- Shared Utilities Arrangements: When numerous apartments share a master meter for the entire property or building in Arizona, the landlord can charge individually for utility services by installing a submetering or ratio utility billing system.
- Rent Adjustment: If local municipalities raise the transaction privilege tax on residential rent, an Arizona landlord may increase the monthly rent payments by the same amount for a current contract if it includes a rent adjustment disclosure. This rent increase may not commence until the new tax rate takes effect, and 30 days' notice is required before it comes into effect.
- Bed Bugs: In Arizona, landlords are prohibited from renting out a unit with an active infestation to prevent the spread of the infestation. Arizona landlords must also provide educational materials (typically in the form of an addendum) to tenants, which includes a bed bugs component in their rental agreements.
- Pool Enclosure: An enclosure around a swimming pool, or any other body of water designed for swimming with an 18-inch or greater depth and a minimum width of at least eight feet, must be enclosed. As per tenant laws, each person who signs a lease agreement that includes access to a pool must be given an instructional safety notice about the pool's use and upkeep that has been approved by the Department of Health Services.
- Refundable or Non-refundable Fees: If the lease includes non-refundable fees for pets or other one-time charges, the agreement must declare that they're non-refundable. Otherwise, they're eligible for a refund at the end of the lease term.
- Lead-based Paint: In the US, it's a federal regulation that any residential property built before 1978 must declare the risks associated with lead-based paint.
You can find the Arizona Residential Landlord and Tenant Act on the Arizona Department of Health's website.
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Once the lease agreement is created, it just takes one click to request eSignatures from your new tenants. From there, you're good to go!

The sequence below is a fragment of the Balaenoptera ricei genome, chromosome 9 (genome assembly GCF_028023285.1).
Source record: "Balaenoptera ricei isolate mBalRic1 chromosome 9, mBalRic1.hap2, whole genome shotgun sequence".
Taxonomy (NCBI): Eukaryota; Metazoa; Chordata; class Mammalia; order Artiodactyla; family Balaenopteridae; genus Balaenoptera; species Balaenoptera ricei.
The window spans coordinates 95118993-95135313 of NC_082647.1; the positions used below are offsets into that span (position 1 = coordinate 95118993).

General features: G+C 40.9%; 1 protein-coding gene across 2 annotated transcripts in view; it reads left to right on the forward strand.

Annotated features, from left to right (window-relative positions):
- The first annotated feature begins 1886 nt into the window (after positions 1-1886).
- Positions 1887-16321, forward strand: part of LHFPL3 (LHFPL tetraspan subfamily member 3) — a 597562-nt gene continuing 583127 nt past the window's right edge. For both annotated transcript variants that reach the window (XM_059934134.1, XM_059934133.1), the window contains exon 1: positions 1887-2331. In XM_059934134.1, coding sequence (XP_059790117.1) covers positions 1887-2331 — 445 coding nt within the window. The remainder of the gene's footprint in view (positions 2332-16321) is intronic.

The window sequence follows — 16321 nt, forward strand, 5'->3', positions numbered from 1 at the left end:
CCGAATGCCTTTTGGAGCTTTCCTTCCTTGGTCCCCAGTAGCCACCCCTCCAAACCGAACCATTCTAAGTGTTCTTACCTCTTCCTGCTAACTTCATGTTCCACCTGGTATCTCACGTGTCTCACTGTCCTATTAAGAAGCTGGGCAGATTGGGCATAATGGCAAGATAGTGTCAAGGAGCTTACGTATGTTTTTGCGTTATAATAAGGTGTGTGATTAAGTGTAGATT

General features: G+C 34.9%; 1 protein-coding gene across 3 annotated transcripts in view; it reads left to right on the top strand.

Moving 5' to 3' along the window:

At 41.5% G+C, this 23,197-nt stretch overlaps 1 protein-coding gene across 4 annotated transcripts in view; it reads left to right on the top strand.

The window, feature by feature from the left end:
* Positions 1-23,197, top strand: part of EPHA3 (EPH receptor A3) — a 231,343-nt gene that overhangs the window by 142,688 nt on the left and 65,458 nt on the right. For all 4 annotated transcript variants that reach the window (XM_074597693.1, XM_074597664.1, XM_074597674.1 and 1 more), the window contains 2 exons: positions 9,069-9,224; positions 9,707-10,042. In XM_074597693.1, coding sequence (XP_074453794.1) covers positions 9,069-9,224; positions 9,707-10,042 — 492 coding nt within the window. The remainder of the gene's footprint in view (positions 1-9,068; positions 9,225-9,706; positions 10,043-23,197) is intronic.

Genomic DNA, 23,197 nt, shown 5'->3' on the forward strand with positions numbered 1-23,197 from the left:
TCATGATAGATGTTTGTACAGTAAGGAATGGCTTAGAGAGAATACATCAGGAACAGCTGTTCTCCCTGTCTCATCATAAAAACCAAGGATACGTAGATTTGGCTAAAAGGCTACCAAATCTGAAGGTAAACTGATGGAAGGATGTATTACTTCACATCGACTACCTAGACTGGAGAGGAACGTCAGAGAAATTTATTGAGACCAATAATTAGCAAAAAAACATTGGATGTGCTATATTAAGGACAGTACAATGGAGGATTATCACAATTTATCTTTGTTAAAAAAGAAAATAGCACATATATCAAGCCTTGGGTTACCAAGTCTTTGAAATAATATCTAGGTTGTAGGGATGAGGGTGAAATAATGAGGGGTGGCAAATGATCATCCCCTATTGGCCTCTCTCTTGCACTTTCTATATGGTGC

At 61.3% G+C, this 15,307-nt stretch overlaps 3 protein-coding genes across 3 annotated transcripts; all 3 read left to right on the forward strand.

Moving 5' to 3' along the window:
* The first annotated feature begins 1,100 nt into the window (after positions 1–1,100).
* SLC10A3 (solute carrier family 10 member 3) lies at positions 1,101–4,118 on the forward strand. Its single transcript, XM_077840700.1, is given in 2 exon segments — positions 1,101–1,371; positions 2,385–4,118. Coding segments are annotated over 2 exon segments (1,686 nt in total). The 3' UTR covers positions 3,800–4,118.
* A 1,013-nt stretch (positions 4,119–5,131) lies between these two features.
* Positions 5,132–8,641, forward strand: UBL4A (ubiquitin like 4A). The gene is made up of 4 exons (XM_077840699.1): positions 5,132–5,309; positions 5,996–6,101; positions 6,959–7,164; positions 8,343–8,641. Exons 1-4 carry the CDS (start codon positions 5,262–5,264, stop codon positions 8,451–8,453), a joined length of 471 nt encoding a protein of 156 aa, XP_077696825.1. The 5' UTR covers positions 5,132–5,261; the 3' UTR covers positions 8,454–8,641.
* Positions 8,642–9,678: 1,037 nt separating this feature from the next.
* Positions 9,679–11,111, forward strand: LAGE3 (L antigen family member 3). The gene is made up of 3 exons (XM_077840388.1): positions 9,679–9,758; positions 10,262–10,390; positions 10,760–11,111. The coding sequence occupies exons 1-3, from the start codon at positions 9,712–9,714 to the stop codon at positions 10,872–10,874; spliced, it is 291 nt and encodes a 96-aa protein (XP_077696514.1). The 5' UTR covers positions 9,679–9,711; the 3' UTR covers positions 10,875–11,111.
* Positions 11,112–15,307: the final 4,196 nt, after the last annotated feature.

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To see if DoorLoop is right for you, learn more or schedule a free demo.
DoorLoop can be an extremely useful resource when it comes to managing the complicated process of renting your Arizona residential unit.
When it comes to customizing everything from an original lease agreement to eviction notices , you can automatically fill in all the required forms promptly and lawfully using DoorLoop. You can also use the software to run background and credit checks on prospective tenants in seconds.
This property management software lets you automatically fill in your lease agreement templates with the tenant's information, the lease term, and details of the lease, such as payment date, risk factors, administrative fees, etc. Furthermore, you can send this template to your potential tenant in one click and get it signed electronically.
DoorLoop understands that preparing for a new tenant can be stressful, which is why we simplify the process as much as possible for you.
Are lease contracts binding in Arizona?
In Arizona, a lease contract is legally binding. If the lease needs to be written (for a period of one year or more), both the landlord and tenant have to sign it for it to be regarded as legal and binding.
How long can lease agreements be in Arizona?
A standard Arizona lease agreement can last up to one year. Leases can be for more than a year; however, they have to be in writing (not oral).
Can leases automatically renew in Arizona?
Yes, you can automatically renew leases in Arizona. The lease automatically renews at the end of the initial leasing period if neither the landlord nor the tenant gives notice of their desire to cancel the lease.
Do you need to notarize leases in Arizona?
No, lease agreements don't have to be notarized in Arizona. A lease can be notarized if the tenant and landlord want it to be. It is not, however, required by law for the rental agreement to be legally binding.